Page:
The use of AI, robotics and autonomous systems has altered the battlespace dynamics. While the man behind the machine as a techno warrior will be all pervasive, AI-driven analytics and other disruptive technologies can make it harder to hide, difficult to survive and faster to kill. Yet the era will be of MUM systems emerging on the battlespace to adapt and prevail to dynamic situations in real-time. This would need a cultural change in our professional military education

Strategic and Tactical Implications

The technological revolution, geopolitical shifts, emerging players, and evolving doctrines will have profound strategic and tactical implications. At the strategic level, the ability to initiate kinetic and non-kinetic vectors seamlessly at short notice with greater ambiguity and precision can alter deterrence cum war-waging dynamics and influence geopolitical security. The complexities and web of future conflicts will thus demand combat leaders to comprehend the strategic picture and develop operational options therein.

At the tactical level, the use of AI, robotics and autonomous systems has altered the battlespace dynamics. While the man behind the machine as a techno warrior will be all pervasive, AI-driven analytics and other disruptive technologies can make it harder to hide, difficult to survive and faster to kill. Yet the era will be of MUM systems emerging on the battlespace to adapt and prevail to dynamic situations in real-time. This would need a cultural change in our professional military education and thought leadership training.

The solutions are cultural, structural and execution levels. At the cultural level, the military must encourage strategic awareness and open discussions on national security challenges, future operational environment, force transformation and doctrines to foster analytical, intuitive, reflective and creative skills. At the structural level, militaries should consider adopting non-hierarchical rigid organisations to encourage critical thinking and creativity. At the execution level, the need is for a knowledge base and a culture of encouraging nonlinear thinking to adapt to contemporary warfare and emerging threats. Unfortunately, as an organisation, it has not kept pace with the struggle between ‘forces defying change and change defying forces’.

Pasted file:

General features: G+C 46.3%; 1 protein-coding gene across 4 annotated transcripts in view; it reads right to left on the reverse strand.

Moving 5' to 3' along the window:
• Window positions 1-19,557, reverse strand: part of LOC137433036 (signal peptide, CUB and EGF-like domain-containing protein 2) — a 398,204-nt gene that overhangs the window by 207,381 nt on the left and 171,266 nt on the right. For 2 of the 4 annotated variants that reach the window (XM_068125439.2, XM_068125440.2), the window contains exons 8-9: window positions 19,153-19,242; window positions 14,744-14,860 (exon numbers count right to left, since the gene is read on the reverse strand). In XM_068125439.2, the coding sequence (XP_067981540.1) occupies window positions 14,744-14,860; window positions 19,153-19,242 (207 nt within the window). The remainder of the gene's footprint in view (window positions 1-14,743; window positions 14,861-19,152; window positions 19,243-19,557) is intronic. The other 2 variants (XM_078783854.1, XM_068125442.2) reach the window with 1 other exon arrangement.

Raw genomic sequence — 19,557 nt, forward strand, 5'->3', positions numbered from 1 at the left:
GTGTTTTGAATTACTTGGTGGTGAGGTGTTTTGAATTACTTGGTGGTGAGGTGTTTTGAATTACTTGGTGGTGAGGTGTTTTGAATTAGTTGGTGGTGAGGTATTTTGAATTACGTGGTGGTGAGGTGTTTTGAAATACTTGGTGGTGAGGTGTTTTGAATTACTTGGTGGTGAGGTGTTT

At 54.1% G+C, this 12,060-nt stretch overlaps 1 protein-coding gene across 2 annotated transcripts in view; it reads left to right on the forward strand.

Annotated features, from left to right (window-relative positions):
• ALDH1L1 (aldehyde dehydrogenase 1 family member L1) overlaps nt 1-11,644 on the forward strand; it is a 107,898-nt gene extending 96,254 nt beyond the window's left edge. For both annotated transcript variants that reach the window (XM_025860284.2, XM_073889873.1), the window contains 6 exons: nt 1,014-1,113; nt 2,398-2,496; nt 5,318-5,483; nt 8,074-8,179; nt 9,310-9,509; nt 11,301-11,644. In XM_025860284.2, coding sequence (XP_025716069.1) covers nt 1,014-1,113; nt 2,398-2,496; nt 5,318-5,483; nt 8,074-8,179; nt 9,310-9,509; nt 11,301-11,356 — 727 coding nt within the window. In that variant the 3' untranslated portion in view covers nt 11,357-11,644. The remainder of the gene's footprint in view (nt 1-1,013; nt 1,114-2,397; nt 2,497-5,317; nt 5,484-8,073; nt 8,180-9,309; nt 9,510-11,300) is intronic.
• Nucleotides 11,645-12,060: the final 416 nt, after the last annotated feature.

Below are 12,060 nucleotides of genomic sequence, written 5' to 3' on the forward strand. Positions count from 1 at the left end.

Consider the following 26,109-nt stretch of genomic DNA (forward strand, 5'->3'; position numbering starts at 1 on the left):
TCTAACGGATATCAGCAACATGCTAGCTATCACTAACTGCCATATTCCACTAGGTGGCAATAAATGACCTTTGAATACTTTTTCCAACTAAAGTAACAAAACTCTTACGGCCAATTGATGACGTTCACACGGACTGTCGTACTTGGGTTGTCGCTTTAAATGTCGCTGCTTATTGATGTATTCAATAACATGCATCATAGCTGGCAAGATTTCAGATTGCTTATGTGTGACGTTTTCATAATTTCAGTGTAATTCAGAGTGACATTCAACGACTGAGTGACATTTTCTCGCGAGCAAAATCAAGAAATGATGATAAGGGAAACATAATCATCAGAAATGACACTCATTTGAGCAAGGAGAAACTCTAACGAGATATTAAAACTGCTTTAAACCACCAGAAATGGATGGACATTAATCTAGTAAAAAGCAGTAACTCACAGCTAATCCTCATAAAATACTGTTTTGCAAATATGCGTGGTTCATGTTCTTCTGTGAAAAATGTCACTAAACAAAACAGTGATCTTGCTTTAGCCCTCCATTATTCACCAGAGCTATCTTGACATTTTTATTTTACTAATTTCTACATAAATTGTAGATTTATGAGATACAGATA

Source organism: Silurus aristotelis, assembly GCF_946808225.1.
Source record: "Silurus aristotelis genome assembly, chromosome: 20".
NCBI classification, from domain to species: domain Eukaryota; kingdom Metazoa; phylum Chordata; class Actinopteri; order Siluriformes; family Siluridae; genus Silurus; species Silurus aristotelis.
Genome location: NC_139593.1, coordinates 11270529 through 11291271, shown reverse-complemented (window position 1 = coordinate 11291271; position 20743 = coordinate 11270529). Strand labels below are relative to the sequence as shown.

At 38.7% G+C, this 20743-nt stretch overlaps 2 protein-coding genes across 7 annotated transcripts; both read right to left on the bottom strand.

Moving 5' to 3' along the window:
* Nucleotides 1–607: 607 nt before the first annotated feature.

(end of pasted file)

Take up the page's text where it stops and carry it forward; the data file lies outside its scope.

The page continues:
Conclusion

The last two decades popularly have been stated as the “decades of the mind and transformation”. The mind is igniting yesterday’s fiction into ideas for non-linear changes resulting in 3 c’s – competition, confrontation, and conflict. The transformation has altered the global security canvas through technological disruptions. Ironically legacy national security structures, processes and doctrines are increasingly at odds with emerging realities. Similarly, societies need to be better empowered by a citizen’s security culture to be the front-line stakeholders. Thus the armed forces and society will need to adapt and evolve culturally and structurally to face these challenges.

-The author is a PVSM, AVSM, VSM has had an illustrious career spanning nearly four decades. A distinguished Armoured Corps officer, he has served in various prestigious staff and command appointments including Commander Independent Armoured Brigade, ADG PP, GOC Armoured Division and GOC Strike 1. The officer retired as DG Mechanised Forces in December 2017 during which he was the architect to initiate process for reintroduction of Light Tank and Chairman on the study on C5ISR for Indian Army. Subsequently he was Consultant MoD/OFB from 2018 to 2020. The Officer is a reputed defence analyst, a motivational speaker and prolific writer on matters of military, defence technology and national security.The views expressed are personal and do not necessarily carry the views of Raksha Anirveda